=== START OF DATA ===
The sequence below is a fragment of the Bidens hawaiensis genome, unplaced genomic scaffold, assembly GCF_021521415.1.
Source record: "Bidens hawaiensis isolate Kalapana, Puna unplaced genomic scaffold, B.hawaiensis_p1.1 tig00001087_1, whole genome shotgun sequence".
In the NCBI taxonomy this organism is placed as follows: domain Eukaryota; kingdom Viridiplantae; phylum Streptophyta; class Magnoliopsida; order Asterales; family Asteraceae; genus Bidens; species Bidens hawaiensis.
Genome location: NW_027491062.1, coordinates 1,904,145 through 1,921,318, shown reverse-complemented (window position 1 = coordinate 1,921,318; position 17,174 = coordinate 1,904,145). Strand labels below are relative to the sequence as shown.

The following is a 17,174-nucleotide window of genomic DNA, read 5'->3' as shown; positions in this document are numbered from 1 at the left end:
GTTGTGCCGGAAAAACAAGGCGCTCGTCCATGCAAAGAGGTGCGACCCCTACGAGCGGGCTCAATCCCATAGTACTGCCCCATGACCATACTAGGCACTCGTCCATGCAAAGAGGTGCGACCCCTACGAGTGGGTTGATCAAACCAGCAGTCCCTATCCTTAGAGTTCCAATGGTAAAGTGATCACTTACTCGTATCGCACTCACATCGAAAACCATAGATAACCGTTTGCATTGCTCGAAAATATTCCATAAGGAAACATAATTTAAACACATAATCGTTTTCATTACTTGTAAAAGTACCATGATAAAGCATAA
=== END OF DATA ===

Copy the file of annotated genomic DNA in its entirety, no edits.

The sequence below is a fragment of the Bidens hawaiensis genome, unplaced genomic scaffold, assembly GCF_021521415.1.
Source record: "Bidens hawaiensis isolate Kalapana, Puna unplaced genomic scaffold, B.hawaiensis_p1.1 tig00001087_1, whole genome shotgun sequence".
In the NCBI taxonomy this organism is placed as follows: domain Eukaryota; kingdom Viridiplantae; phylum Streptophyta; class Magnoliopsida; order Asterales; family Asteraceae; genus Bidens; species Bidens hawaiensis.
Genome location: NW_027491062.1, coordinates 1,904,145 through 1,921,318, shown reverse-complemented (window position 1 = coordinate 1,921,318; position 17,174 = coordinate 1,904,145). Strand labels below are relative to the sequence as shown.

The following is a 17,174-nucleotide window of genomic DNA, read 5'->3' as shown; positions in this document are numbered from 1 at the left end:
GTTGTGCCGGAAAAACAAGGCGCTCGTCCATGCAAAGAGGTGCGACCCCTACGAGCGGGCTCAATCCCATAGTACTGCCCCATGACCATACTAGGCACTCGTCCATGCAAAGAGGTGCGACCCCTACGAGTGGGTTGATCAAACCAGCAGTCCCTATCCTTAGAGTTCCAATGGTAAAGTGATCACTTACTCGTATCGCACTCACATCGAAAACCATAGATAACCGTTTGCATTGCTCGAAAATATTCCATAAGGAAACATAATTTAAACACATAATCGTTTTCATTACTTGTAAAAGTACCATGATAAAGCATAA